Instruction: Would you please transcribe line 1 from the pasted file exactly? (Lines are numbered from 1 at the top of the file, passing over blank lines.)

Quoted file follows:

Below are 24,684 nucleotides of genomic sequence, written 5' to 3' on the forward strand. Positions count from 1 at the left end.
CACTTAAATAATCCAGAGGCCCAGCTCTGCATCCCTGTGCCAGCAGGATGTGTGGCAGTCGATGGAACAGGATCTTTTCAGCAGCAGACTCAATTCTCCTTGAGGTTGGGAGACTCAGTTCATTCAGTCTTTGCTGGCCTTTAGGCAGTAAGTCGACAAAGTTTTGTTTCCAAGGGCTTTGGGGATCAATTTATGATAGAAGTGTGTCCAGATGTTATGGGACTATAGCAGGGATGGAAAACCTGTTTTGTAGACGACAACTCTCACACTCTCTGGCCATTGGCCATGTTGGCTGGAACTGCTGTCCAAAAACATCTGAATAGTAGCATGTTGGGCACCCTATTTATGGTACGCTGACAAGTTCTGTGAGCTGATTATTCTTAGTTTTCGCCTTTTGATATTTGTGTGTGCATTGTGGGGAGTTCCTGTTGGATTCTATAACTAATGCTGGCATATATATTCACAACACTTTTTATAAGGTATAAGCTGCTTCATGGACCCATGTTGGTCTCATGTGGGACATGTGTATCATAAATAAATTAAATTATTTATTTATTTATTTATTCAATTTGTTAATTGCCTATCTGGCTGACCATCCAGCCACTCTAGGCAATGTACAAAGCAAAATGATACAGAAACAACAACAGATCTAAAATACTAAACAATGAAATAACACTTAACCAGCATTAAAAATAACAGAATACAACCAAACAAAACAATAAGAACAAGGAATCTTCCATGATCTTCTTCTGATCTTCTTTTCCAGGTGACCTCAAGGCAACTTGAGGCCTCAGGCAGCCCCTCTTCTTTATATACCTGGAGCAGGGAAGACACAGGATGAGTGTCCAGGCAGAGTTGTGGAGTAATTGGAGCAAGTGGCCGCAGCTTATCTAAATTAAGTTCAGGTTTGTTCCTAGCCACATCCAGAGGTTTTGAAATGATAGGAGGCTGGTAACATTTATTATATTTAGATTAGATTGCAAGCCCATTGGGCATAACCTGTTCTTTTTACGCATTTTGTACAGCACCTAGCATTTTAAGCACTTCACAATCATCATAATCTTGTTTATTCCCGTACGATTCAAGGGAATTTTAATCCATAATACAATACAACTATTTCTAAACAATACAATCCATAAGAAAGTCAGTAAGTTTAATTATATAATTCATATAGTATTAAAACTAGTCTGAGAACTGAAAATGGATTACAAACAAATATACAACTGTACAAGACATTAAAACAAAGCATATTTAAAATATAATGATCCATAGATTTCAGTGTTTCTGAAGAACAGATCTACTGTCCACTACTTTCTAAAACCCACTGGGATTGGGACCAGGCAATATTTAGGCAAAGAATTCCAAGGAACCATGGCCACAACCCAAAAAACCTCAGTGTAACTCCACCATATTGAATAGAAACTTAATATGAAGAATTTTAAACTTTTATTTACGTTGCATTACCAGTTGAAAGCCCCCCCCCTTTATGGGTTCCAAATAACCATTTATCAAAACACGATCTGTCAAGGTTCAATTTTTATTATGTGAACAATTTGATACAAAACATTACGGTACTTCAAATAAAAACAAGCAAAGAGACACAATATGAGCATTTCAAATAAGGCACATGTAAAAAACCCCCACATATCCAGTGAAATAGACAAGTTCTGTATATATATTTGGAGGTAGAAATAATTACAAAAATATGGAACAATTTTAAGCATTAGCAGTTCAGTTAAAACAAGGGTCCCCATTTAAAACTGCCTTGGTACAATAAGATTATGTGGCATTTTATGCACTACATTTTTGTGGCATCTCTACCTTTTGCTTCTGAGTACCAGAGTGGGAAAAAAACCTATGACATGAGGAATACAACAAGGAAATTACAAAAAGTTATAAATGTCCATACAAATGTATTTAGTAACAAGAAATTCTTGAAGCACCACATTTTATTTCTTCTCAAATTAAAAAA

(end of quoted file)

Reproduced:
Below are 24,684 nucleotides of genomic sequence, written 5' to 3' on the forward strand. Positions count from 1 at the left end.